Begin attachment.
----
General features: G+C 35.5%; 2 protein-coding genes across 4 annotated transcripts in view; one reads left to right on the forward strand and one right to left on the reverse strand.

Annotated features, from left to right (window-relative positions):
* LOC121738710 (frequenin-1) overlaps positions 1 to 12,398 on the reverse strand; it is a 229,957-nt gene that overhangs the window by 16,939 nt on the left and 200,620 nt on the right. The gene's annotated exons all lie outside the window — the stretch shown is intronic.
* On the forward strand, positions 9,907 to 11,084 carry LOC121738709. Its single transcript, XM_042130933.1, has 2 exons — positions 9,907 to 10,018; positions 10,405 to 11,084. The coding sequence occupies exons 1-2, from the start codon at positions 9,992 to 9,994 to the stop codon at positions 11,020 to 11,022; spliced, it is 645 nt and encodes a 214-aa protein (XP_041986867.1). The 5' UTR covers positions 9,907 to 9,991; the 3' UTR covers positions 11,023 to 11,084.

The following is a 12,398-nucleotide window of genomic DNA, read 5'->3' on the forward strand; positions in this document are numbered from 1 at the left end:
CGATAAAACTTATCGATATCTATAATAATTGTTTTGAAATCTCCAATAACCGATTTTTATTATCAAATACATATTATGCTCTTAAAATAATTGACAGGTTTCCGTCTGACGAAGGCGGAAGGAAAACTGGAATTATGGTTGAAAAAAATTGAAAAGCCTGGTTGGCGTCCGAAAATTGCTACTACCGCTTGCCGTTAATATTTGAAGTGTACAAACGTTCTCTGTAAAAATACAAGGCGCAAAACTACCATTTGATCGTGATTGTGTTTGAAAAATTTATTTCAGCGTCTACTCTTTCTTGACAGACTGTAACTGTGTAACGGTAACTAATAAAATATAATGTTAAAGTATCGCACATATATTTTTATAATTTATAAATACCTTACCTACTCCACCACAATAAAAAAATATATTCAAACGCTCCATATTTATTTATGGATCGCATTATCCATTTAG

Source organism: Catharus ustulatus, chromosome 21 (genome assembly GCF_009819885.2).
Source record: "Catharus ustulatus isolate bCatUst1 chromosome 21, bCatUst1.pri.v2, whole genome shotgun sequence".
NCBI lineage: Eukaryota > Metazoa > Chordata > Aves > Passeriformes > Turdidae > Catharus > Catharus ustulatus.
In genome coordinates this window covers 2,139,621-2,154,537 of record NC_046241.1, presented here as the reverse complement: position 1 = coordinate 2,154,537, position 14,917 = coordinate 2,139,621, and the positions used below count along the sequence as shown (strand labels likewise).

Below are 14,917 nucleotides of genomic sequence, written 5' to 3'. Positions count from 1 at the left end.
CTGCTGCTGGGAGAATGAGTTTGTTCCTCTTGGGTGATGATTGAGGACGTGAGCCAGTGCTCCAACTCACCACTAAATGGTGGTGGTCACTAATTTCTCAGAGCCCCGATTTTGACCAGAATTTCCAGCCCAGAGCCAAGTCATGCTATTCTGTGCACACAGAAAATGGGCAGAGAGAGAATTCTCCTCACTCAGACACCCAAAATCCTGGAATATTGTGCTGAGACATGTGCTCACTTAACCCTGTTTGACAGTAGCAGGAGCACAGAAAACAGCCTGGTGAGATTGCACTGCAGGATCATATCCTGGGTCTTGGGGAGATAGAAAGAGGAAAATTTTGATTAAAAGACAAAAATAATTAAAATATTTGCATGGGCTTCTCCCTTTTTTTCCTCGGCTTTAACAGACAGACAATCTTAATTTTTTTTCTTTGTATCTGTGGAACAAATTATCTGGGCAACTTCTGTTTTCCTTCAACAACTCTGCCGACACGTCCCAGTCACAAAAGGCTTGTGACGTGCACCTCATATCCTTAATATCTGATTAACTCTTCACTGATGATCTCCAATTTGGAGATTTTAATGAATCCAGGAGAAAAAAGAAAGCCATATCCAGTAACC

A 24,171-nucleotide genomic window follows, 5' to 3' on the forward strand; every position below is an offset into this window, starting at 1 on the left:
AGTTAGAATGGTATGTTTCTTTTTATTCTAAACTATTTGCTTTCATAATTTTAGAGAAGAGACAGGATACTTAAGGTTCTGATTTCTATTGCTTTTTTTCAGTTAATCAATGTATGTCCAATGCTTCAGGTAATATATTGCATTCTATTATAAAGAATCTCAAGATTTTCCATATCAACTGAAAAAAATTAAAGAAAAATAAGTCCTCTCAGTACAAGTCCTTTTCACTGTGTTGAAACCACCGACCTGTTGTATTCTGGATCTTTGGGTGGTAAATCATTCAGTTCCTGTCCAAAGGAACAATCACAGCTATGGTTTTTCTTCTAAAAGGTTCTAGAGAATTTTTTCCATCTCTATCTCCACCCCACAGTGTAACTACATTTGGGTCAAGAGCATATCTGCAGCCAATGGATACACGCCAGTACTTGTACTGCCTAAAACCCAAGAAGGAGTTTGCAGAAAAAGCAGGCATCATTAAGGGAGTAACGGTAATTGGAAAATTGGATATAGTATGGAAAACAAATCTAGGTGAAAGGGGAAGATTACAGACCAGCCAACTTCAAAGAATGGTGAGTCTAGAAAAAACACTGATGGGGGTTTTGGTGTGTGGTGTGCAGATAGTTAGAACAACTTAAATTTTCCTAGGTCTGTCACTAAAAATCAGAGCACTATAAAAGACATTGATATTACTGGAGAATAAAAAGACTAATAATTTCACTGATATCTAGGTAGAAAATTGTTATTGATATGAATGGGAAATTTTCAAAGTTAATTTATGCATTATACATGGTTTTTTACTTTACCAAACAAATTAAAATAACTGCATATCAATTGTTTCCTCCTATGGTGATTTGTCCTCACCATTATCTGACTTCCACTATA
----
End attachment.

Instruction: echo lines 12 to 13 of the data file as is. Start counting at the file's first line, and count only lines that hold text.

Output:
CTGCTGCTGGGAGAATGAGTTTGTTCCTCTTGGGTGATGATTGAGGACGTGAGCCAGTGCTCCAACTCACCACTAAATGGTGGTGGTCACTAATTTCTCAGAGCCCCGATTTTGACCAGAATTTCCAGCCCAGAGCCAAGTCATGCTATTCTGTGCACACAGAAAATGGGCAGAGAGAGAATTCTCCTCACTCAGACACCCAAAATCCTGGAATATTGTGCTGAGACATGTGCTCACTTAACCCTGTTTGACAGTAGCAGGAGCACAGAAAACAGCCTGGTGAGATTGCACTGCAGGATCATATCCTGGGTCTTGGGGAGATAGAAAGAGGAAAATTTTGATTAAAAGACAAAAATAATTAAAATATTTGCATGGGCTTCTCCCTTTTTTTCCTCGGCTTTAACAGACAGACAATCTTAATTTTTTTTCTTTGTATCTGTGGAACAAATTATCTGGGCAACTTCTGTTTTCCTTCAACAACTCTGCCGACACGTCCCAGTCACAAAAGGCTTGTGACGTGCACCTCATATCCTTAATATCTGATTAACTCTTCACTGATGATCTCCAATTTGGAGATTTTAATGAATCCAGGAGAAAAAAGAAAGCCATATCCAGTAACC

A 24,171-nucleotide genomic window follows, 5' to 3' on the forward strand; every position below is an offset into this window, starting at 1 on the left: